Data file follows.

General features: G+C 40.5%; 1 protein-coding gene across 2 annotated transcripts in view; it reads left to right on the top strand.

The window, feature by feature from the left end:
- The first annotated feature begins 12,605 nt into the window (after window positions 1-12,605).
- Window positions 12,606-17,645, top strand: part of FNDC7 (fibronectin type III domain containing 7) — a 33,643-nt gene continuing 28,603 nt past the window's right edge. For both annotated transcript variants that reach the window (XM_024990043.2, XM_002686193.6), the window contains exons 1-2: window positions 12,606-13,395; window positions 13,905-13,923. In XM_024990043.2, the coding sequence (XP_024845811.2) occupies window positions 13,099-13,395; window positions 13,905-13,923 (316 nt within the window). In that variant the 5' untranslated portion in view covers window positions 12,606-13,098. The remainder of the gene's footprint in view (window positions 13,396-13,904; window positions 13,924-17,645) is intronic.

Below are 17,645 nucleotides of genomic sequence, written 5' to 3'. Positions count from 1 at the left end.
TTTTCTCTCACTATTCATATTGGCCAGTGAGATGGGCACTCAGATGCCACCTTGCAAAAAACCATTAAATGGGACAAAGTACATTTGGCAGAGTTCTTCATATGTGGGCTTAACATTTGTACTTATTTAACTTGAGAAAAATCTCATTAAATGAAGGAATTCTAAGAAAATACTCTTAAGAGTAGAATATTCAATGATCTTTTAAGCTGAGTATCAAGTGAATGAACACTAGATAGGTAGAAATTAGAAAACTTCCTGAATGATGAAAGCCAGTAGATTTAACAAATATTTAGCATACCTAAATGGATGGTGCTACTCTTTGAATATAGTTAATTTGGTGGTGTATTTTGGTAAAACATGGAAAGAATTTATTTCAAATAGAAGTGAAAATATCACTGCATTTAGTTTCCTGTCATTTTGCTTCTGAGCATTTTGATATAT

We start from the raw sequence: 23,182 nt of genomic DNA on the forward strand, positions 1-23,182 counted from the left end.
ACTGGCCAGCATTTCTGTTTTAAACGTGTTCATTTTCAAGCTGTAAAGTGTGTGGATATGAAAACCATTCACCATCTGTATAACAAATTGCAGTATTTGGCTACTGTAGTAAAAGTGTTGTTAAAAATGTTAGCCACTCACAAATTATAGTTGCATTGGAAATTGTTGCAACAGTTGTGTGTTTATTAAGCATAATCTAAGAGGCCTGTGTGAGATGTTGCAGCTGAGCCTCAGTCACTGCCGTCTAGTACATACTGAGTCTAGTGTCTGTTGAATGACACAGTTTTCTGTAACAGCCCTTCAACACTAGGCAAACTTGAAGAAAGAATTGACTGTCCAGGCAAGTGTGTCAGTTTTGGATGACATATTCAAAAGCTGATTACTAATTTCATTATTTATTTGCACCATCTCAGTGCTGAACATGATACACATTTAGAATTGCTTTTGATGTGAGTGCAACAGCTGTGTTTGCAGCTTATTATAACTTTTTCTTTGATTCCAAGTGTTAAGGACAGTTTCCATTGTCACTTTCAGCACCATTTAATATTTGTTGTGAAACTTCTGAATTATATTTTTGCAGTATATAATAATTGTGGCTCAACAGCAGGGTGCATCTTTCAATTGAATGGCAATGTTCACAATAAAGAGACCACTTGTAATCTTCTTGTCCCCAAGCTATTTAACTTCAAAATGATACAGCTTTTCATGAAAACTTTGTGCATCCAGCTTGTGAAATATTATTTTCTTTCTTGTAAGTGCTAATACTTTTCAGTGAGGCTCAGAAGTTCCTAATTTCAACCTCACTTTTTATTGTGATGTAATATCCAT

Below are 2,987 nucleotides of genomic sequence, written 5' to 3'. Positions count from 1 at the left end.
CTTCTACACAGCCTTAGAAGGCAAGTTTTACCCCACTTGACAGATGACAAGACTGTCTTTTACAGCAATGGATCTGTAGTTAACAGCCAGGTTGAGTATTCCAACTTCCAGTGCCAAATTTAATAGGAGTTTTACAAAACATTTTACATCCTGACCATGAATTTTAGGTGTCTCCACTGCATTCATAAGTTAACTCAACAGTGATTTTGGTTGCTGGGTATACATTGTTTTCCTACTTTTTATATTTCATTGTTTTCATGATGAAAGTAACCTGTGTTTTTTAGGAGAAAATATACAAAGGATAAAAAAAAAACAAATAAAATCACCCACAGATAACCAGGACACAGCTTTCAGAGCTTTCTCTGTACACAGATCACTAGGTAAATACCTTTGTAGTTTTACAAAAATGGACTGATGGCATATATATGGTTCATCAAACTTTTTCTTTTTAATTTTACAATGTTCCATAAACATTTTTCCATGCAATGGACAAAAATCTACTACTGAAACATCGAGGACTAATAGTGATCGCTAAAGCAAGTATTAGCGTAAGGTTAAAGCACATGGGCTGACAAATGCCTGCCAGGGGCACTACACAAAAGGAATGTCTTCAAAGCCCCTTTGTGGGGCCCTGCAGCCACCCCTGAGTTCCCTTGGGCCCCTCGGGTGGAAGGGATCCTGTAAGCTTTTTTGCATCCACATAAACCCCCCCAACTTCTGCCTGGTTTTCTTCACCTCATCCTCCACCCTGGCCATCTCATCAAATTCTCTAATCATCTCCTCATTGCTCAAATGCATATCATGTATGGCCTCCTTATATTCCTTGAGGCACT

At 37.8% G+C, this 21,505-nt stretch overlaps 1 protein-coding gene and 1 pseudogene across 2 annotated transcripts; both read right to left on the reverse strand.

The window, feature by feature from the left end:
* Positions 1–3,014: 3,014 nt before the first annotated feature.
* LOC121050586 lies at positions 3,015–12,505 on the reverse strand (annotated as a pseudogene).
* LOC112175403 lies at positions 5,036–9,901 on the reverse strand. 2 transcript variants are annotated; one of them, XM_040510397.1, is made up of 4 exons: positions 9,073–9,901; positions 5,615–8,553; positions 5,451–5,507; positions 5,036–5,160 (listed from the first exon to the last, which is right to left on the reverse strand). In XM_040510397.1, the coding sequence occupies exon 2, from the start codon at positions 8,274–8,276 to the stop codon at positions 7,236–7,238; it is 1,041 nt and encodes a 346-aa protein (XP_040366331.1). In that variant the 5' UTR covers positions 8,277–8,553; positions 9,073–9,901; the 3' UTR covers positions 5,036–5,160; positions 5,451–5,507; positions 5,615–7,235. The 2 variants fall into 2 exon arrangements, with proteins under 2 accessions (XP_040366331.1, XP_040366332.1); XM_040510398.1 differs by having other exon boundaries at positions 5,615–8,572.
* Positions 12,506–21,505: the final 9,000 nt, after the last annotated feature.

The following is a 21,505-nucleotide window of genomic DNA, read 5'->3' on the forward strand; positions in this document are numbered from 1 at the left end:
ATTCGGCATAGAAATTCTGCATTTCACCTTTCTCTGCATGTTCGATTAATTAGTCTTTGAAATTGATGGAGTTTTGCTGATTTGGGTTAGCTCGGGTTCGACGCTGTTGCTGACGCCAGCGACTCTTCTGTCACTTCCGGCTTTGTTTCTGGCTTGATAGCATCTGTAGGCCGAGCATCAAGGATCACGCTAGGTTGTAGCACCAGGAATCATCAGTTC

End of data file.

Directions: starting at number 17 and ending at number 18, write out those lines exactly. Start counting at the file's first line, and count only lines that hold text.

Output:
The following is a 21,505-nucleotide window of genomic DNA, read 5'->3' on the forward strand; positions in this document are numbered from 1 at the left end:
ATTCGGCATAGAAATTCTGCATTTCACCTTTCTCTGCATGTTCGATTAATTAGTCTTTGAAATTGATGGAGTTTTGCTGATTTGGGTTAGCTCGGGTTCGACGCTGTTGCTGACGCCAGCGACTCTTCTGTCACTTCCGGCTTTGTTTCTGGCTTGATAGCATCTGTAGGCCGAGCATCAAGGATCACGCTAGGTTGTAGCACCAGGAATCATCAGTTC